There is an 18 party coalition he has to keep somehow together despite their disparate agenda's and ego clashes.
There is Milosevic still promising to keep the political role, just waiting for his moment to stab the president-elect in the back. He already - just the second day after his deposing - started to re- assert his role by returning his wife's asset Yu Info TV channel under the "family" control.
There is Yugoslav Army that, it is now apparent, orchestrated the "bloodless coup" and that therefore obviously holds keys to real power (as we are usually accustomed in Latin American regimes), and the new president has to placate them as well.
There is destroyed economy - the years of misrule, corruption and stealing, sanctions and NATO bombing - making Serbia hugely dependent on foreign help, help that was generously offered as a reward for the democratic change, but that now, following the experience with other post-communist countries, including Russia, will be conditioned by numerous clauses, slow in coming and often connected to the unfavorable contracts (like Enron in Croatia).
There is the ICTY that is rightfully going to demand extradition of Slobodan Milosevic and Milutin Milutinovic and there is the new president's electoral promise that he would not do that - and there is the State Department that is likely to be less forthcoming with the lifting of sanctions if the elected president decided to be stubborn about that promise.
There are Russians who at the right moment dropped their backing for Milosevic making it possible for Yugoslav Army to change its allegiance with no second thoughts. But they also did not discourage Milosevic from continuing to keep political role in the country. Their demands may be opposite of those from the West.
There is Kosovo, formally still a Yugoslav province, but under full UNMIK government with the population that does not want a return to Yugoslav federation under any government and in the any shape, way, or form.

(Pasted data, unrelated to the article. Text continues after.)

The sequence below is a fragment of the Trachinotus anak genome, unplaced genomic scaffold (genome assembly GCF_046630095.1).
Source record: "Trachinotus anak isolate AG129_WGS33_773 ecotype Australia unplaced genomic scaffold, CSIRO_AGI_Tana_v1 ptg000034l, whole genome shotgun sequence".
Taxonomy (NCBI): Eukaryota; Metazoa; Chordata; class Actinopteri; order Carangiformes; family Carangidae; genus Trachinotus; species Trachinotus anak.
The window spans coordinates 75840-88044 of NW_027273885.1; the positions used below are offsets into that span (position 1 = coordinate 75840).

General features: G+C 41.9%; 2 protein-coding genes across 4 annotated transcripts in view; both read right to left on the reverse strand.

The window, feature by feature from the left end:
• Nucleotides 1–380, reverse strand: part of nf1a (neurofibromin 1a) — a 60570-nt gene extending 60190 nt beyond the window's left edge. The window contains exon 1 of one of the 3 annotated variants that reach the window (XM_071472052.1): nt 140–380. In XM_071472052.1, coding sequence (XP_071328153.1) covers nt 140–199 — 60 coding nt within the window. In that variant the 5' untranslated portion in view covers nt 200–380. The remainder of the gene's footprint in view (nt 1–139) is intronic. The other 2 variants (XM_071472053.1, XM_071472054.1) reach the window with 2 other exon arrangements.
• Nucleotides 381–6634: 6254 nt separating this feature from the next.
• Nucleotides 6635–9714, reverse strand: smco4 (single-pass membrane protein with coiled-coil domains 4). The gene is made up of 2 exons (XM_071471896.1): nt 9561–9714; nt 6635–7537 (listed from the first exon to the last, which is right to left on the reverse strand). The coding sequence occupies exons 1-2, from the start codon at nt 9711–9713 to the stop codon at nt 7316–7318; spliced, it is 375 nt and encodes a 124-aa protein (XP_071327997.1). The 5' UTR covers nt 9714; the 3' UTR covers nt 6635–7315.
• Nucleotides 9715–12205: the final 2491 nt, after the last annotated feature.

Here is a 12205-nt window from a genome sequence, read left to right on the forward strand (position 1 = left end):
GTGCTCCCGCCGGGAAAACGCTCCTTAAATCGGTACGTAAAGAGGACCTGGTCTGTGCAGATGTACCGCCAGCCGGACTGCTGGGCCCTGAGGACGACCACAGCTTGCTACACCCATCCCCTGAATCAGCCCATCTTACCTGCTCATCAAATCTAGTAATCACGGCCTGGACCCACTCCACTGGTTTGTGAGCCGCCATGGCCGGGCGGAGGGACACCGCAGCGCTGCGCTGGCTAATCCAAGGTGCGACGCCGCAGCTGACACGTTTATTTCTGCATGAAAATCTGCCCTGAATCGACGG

There is Montenegro, that sent its delegates to Kostunica's inauguration - late, and they came to tell that they are NOT recognizing him as the president of Yugoslavia, but solely as "a representative of the new democratic system in Serbia" - good that they didn't call him the "keeper of the position formerly held by the Yugoslav president Milosevic" - giving me the deja vu with the Greek refusal to accept the name of Macedonia and forcing the entire world to call the country FYROM.
There is Serbia that contrary to Montenegrin delegates sophism, do not yet have a democratic system. In fact the Republic of Serbia is still ruled by Milosevic's SPS party.
There is Yugoslav parliament in which although the 18 party DOS coalition has majority, the largest single party bloc is held by Milosevic-Markovic SPS-JUL 2 party coalition, and they already started putting roadblocks down - they managed to delay inauguration by 4 hours with procedural b/s.
There are regional neighbors suspicious of the new president because of his nationalism - nationalism that has helped him get elected in Serbia is not welcomed in Croatia and Bosnia.
This is a very thin and a very high and a very slippery tight-rope on which he is walking: to please all those contradictory interests and constituencies - which will be necessary for him in order for him to remain in power and do something meaningful with that power in sense of helping Serbia get out of its pariah state - seems nearly impossible, but so often situations after revolutions do. The time is crucial, of course. The understanding that to bring Serbia to Europe, Serbia will have to listen to the grievances of its neighbors and accept certain responsibilities which may collude with its national pride, as Germany, France and UK did to become parts of European Union, is also crucial. The neutralization of Milosevic's political role is an obvious survival priority. Because the killing machine that he set in motion did not stop: his son's criminal associate Bokan just yesterday got killed in front of his villa in Greece...